Gradual-onset surfing injuries in New Zealand : a retrospective epidemiological study
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Citation:Remnant, D. (2017). Gradual-onset surfing injuries in New Zealand: a retrospective epidemiological study. An unpublished thesis submitted in partial fulfilment of the requirements for the degree of Master of Osteopathy, Unitec Institute of Technology, Auckland, New Zealand.
Permanent link to Research Bank record:https://hdl.handle.net/10652/4420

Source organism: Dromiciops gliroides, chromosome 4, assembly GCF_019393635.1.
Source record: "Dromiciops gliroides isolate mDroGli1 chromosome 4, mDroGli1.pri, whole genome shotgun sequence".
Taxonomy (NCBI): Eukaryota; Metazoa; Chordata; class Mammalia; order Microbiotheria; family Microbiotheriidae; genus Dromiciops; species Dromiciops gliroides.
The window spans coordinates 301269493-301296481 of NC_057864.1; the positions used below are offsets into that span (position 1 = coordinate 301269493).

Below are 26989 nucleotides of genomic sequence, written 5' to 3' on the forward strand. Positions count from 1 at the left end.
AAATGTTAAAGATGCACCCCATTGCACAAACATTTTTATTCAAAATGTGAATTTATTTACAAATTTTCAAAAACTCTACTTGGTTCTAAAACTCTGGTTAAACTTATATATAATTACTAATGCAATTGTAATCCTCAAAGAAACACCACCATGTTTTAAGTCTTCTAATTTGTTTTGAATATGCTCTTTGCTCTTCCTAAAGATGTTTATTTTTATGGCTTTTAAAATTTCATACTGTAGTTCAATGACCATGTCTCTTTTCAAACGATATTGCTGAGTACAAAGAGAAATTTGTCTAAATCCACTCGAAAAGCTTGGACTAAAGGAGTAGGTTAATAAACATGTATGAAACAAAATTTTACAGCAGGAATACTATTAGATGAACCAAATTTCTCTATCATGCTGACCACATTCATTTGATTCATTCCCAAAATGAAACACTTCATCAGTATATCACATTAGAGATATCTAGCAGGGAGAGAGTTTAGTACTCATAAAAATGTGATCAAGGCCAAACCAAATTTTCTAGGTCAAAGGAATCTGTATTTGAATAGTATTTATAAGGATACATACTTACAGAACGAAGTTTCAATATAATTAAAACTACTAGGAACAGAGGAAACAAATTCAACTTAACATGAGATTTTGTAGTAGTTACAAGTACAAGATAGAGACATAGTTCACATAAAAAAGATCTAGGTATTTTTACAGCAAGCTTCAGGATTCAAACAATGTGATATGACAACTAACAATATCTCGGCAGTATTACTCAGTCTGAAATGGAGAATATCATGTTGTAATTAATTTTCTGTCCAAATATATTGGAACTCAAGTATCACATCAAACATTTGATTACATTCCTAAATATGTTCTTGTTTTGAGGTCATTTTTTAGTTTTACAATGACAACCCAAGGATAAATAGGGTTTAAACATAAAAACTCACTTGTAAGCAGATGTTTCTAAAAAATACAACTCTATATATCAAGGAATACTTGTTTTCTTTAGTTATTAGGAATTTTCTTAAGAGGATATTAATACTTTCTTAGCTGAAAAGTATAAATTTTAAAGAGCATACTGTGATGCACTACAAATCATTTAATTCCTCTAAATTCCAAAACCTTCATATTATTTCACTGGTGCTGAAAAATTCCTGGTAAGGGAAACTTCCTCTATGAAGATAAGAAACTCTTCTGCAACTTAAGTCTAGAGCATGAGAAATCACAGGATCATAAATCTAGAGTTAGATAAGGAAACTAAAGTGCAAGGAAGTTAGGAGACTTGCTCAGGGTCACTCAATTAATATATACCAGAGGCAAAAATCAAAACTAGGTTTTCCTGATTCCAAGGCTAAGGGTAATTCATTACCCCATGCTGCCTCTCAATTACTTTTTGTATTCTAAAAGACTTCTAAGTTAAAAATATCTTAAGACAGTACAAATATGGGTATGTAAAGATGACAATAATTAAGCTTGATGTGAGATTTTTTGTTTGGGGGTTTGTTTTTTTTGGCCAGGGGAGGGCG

OBJECTIVES: Gradual-onset injuries associated with surfing have not previously been closely examined. Therefore, the objective of this retrospective cross-sectional survey was to investigate the self-reported types, body locations, and mechanisms of gradual-onset injuries in a sample of New Zealand surfers. METHODS: Self-identified surfers currently residing in New Zealand completed an online questionnaire about gradual-onset surfing-related injuries they had experienced in the preceding 12 months. RESULTS: Respondents (n=1473, age range 8–78 years) reported 550 gradual-onset major injuries, of which 44% were classified as acute and 56% chronic. The crude incident rate was 1.72/1000 surfing hours, and injury prevalence was 27%. The shoulder (146 injuries, 64% chronic), lower-back (115 injuries) and neck (105 injuries) were the most commonly reported injury locations. Musculoskeletal soft tissues were the most injured structures, with 58% being muscle and tendons. Paddling was the most commonly reported mechanism of injury, particularly prolonged paddling (40% of all injuries). The injury prevalence for gradual-onset major injuries was higher for greater surfing abilities compared to lower abilities (p=0.01), and long-boarders compared to short-boarders (p=0.001). Respondents reporting any surfing injury, compared to those not, had more years surfing experience (p<0.001). CONCLUSION: The most common gradual-onset surfing injuries were shoulder, lower back and neck musculoskeletal soft tissue injuries, most frequently arising from paddling. Long-boarding engendered greater injury risk than short-boarding. Given these findings, prospectively designed studies would be beneficial to further understand surfing injury epidemiology and to inform injury prevention initiatives.